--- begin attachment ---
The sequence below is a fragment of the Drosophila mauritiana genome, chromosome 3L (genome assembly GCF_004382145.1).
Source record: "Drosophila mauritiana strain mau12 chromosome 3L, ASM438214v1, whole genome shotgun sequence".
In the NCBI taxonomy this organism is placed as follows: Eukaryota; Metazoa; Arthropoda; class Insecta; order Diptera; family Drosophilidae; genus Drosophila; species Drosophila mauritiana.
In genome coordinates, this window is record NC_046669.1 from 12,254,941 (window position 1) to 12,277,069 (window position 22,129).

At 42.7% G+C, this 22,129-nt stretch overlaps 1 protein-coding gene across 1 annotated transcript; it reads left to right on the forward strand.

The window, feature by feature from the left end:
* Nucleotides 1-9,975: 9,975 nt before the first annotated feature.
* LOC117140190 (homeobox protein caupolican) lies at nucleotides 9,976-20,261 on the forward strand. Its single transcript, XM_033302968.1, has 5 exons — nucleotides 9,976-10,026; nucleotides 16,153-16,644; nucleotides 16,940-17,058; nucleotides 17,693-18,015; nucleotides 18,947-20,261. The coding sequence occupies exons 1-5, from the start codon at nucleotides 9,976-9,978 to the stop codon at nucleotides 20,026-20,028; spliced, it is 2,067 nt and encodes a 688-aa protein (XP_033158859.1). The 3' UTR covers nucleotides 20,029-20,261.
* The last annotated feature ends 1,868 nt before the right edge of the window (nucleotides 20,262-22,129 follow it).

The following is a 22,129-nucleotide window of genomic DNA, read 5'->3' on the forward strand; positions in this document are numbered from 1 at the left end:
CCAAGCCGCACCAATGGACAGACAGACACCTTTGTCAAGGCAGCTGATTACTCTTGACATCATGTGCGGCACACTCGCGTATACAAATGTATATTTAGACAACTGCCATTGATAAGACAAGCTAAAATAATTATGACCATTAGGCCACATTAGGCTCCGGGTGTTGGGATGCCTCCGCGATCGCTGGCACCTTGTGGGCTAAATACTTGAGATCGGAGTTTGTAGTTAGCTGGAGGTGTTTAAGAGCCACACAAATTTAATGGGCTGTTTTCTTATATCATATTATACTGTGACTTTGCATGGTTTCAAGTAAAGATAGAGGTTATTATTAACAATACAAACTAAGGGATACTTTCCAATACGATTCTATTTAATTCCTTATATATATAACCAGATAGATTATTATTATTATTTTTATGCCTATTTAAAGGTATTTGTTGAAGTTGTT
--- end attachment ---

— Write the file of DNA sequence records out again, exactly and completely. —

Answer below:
The sequence below is a fragment of the Drosophila mauritiana genome, chromosome 3L (genome assembly GCF_004382145.1).
Source record: "Drosophila mauritiana strain mau12 chromosome 3L, ASM438214v1, whole genome shotgun sequence".
In the NCBI taxonomy this organism is placed as follows: Eukaryota; Metazoa; Arthropoda; class Insecta; order Diptera; family Drosophilidae; genus Drosophila; species Drosophila mauritiana.
In genome coordinates, this window is record NC_046669.1 from 12,254,941 (window position 1) to 12,277,069 (window position 22,129).

At 42.7% G+C, this 22,129-nt stretch overlaps 1 protein-coding gene across 1 annotated transcript; it reads left to right on the forward strand.

The window, feature by feature from the left end:
* Nucleotides 1-9,975: 9,975 nt before the first annotated feature.
* LOC117140190 (homeobox protein caupolican) lies at nucleotides 9,976-20,261 on the forward strand. Its single transcript, XM_033302968.1, has 5 exons — nucleotides 9,976-10,026; nucleotides 16,153-16,644; nucleotides 16,940-17,058; nucleotides 17,693-18,015; nucleotides 18,947-20,261. The coding sequence occupies exons 1-5, from the start codon at nucleotides 9,976-9,978 to the stop codon at nucleotides 20,026-20,028; spliced, it is 2,067 nt and encodes a 688-aa protein (XP_033158859.1). The 3' UTR covers nucleotides 20,029-20,261.
* The last annotated feature ends 1,868 nt before the right edge of the window (nucleotides 20,262-22,129 follow it).

The following is a 22,129-nucleotide window of genomic DNA, read 5'->3' on the forward strand; positions in this document are numbered from 1 at the left end:
CCAAGCCGCACCAATGGACAGACAGACACCTTTGTCAAGGCAGCTGATTACTCTTGACATCATGTGCGGCACACTCGCGTATACAAATGTATATTTAGACAACTGCCATTGATAAGACAAGCTAAAATAATTATGACCATTAGGCCACATTAGGCTCCGGGTGTTGGGATGCCTCCGCGATCGCTGGCACCTTGTGGGCTAAATACTTGAGATCGGAGTTTGTAGTTAGCTGGAGGTGTTTAAGAGCCACACAAATTTAATGGGCTGTTTTCTTATATCATATTATACTGTGACTTTGCATGGTTTCAAGTAAAGATAGAGGTTATTATTAACAATACAAACTAAGGGATACTTTCCAATACGATTCTATTTAATTCCTTATATATATAACCAGATAGATTATTATTATTATTTTTATGCCTATTTAAAGGTATTTGTTGAAGTTGTT